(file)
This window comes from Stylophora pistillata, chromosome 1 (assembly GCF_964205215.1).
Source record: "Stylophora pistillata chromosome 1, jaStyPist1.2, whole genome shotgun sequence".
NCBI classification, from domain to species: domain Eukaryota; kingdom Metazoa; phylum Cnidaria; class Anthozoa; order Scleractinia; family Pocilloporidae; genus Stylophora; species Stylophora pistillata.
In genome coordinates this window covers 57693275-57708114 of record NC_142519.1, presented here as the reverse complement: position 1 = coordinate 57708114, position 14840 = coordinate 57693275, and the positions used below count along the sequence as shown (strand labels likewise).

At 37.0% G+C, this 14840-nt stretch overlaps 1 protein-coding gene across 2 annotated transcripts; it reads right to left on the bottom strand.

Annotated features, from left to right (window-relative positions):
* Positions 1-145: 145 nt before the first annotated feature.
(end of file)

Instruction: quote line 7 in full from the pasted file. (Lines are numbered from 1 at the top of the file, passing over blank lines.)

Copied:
* Positions 1-145: 145 nt before the first annotated feature.